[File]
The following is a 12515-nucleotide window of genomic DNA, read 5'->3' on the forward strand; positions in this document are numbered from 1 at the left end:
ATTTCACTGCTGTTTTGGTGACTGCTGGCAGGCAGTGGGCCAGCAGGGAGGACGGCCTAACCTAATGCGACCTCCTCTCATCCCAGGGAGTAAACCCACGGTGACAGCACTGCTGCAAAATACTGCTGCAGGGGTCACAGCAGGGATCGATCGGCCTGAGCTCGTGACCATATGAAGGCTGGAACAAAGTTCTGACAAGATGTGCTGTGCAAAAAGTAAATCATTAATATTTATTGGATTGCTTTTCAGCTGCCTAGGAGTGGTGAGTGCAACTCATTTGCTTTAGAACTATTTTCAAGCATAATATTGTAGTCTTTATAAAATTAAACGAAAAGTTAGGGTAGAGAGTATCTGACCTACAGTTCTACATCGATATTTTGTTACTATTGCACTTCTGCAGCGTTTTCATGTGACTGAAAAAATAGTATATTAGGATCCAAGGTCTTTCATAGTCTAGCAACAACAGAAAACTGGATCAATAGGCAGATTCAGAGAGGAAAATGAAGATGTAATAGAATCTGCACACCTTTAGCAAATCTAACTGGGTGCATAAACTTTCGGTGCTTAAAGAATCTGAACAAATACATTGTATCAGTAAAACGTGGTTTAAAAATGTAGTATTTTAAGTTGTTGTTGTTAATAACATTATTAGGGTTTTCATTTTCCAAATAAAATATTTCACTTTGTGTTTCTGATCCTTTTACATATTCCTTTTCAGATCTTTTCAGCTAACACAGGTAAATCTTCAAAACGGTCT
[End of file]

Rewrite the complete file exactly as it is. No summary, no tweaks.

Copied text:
The following is a 12515-nucleotide window of genomic DNA, read 5'->3' on the forward strand; positions in this document are numbered from 1 at the left end:
ATTTCACTGCTGTTTTGGTGACTGCTGGCAGGCAGTGGGCCAGCAGGGAGGACGGCCTAACCTAATGCGACCTCCTCTCATCCCAGGGAGTAAACCCACGGTGACAGCACTGCTGCAAAATACTGCTGCAGGGGTCACAGCAGGGATCGATCGGCCTGAGCTCGTGACCATATGAAGGCTGGAACAAAGTTCTGACAAGATGTGCTGTGCAAAAAGTAAATCATTAATATTTATTGGATTGCTTTTCAGCTGCCTAGGAGTGGTGAGTGCAACTCATTTGCTTTAGAACTATTTTCAAGCATAATATTGTAGTCTTTATAAAATTAAACGAAAAGTTAGGGTAGAGAGTATCTGACCTACAGTTCTACATCGATATTTTGTTACTATTGCACTTCTGCAGCGTTTTCATGTGACTGAAAAAATAGTATATTAGGATCCAAGGTCTTTCATAGTCTAGCAACAACAGAAAACTGGATCAATAGGCAGATTCAGAGAGGAAAATGAAGATGTAATAGAATCTGCACACCTTTAGCAAATCTAACTGGGTGCATAAACTTTCGGTGCTTAAAGAATCTGAACAAATACATTGTATCAGTAAAACGTGGTTTAAAAATGTAGTATTTTAAGTTGTTGTTGTTAATAACATTATTAGGGTTTTCATTTTCCAAATAAAATATTTCACTTTGTGTTTCTGATCCTTTTACATATTCCTTTTCAGATCTTTTCAGCTAACACAGGTAAATCTTCAAAACGGTCT